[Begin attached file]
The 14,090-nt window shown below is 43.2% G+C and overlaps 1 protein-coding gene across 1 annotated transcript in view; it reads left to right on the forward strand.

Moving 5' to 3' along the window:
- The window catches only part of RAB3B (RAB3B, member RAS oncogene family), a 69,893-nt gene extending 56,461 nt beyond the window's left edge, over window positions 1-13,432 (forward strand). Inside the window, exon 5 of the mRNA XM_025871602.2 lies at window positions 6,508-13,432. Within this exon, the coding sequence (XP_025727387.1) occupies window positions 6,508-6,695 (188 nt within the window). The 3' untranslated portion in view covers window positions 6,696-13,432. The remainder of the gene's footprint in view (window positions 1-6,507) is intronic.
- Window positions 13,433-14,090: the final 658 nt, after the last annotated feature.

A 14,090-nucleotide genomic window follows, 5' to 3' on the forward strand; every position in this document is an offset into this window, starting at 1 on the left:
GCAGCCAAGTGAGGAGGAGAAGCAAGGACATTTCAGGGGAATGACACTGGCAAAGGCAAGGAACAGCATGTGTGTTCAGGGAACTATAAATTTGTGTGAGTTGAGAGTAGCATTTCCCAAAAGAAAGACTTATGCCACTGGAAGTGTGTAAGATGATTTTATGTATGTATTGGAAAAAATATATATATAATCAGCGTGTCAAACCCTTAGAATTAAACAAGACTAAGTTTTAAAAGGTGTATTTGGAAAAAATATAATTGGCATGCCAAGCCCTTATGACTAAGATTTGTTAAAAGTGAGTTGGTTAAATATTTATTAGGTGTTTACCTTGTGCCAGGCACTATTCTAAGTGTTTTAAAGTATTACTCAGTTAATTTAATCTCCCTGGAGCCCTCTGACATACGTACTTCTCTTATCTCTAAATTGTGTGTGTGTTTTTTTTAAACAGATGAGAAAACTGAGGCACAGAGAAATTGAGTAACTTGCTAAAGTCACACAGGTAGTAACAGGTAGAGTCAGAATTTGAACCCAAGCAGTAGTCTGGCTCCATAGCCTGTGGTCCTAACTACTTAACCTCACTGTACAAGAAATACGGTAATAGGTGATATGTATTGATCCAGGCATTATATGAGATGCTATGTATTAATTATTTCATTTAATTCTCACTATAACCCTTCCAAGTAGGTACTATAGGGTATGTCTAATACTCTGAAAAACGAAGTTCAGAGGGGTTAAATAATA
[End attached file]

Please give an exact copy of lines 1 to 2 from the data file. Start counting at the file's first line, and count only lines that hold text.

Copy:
The 14,090-nt window shown below is 43.2% G+C and overlaps 1 protein-coding gene across 1 annotated transcript in view; it reads left to right on the forward strand.

Moving 5' to 3' along the window: